It is no longer news that urban farming is now been considered as a much more modern and sustainable way of farming, following how such modern practice of farming provides good, healthy and desirable food for people, particularly in the urban areas where there is a rapid urbanization. However, despite how some developed and developing countries are adopting urban farming and setting up policies that will favour urban farmers in their countries, Nigeria is yet to utilize her urban areas in terms of providing sustainable urban farms that can supplement the traditional systems of farming in ensuring the availability of food crops all year round.
The global covid-19 pandemic paved a way for urban farming to be practiced by some developed and developing countries of the world, following how the global demand for healthy food increased during such period (a situation that could not be handled by the traditional ways of farming alone). Farms had to be set up in the urban areas of such countries and the results were outstanding compared to the results obtained from the traditional soil farming techniques.
Nigeria been the most populous country in the African continent, is blessed with enormous potentials in the agricultural sector of its economy, but such potentials are yet to be realized because of the numerous challenges the sector is facing, including the global covid-19 pandemic measures of lockdown and inter-state travel restrictions that disrupted the channels of food supply chains into cities and towns. The urban areas are also experiencing an influx of Nigerians from the rural areas at the beginning of every year, leading to a continuous reduction in the availability of lands, and an increase in the demand for food by the urbanites.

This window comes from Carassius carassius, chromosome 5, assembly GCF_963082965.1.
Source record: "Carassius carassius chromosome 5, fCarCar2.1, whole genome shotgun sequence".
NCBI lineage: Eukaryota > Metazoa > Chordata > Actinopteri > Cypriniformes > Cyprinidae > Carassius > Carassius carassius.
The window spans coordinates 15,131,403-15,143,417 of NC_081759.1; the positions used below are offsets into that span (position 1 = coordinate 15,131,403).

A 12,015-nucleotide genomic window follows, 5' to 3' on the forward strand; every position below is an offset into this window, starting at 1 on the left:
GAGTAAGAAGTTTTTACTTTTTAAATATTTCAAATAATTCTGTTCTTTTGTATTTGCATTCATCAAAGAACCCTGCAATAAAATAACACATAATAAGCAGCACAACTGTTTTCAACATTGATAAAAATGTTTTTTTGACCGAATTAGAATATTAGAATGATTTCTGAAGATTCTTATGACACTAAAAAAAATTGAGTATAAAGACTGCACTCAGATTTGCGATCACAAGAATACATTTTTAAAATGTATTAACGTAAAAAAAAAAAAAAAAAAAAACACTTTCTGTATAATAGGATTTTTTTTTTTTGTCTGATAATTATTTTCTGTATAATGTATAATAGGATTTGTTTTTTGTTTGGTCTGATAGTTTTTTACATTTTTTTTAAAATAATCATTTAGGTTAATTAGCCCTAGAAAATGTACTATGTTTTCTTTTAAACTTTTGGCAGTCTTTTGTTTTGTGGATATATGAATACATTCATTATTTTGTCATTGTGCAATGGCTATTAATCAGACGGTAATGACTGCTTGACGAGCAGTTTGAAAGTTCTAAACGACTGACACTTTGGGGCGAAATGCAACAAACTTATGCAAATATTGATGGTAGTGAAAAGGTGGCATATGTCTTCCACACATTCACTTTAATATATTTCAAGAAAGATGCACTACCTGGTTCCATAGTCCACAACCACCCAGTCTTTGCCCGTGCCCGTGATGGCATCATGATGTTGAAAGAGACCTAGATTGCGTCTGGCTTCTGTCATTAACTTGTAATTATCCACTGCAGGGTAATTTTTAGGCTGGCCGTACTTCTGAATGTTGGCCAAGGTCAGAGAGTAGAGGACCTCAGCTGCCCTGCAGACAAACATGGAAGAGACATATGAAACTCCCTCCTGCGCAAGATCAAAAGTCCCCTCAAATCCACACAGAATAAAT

And so, considering all of such challenges faced by both the agricultural sector and the urban dwellers in Nigeria, drastic actions must be taken to so as to achieve food security in such areas, one of which is the utilization of these towns and cities for sustainable urban farming.
The urban areas of Nigeria are mostly charactized with white collar jobs, professionals of different fields, and few individuals that are into farming. However, we know that these jobs and professionals cannot provide food for the increasing population of the urban areas, and the farmers in the rural areas, cannot be able to meet up with the demand of such population. Hence, the need for urban dwellers to utilize the little spaces they have around them in adopting a more sustainable way of farming which is the urban farming.
For the urbanites, there are numerous benefits attached to adopting urban farming, some of which include;
- Provision of good, healthy and desirable food all year round, thus achieving food security.
- Provision of employment for the urban dwellers.
- Climate change and other factors affecting the traditional system of farming will be dealt with in urban farming.
- Urban farming makes use of less water and no soil in its practice.
- The health of the urbanites will be improved as they consume healthy food produce which are not affected by pests and diseases.
Although some states in Nigeria, including Lagos State, have started adopting urban farms in their towns and cities, certian things need to also be put in place for such modern system of farming to be adopted fully in the Nigerian agricultural sector, some of which are the creation of policies, programmes and initiatives that will favour these urban farmers. Hence, the creation of the Young City Farmers Initiative (YCFI), which is set up to ensure that Nigerian youths, particularly in the urban areas, are educated on urban farming and how they can set up their own farms.
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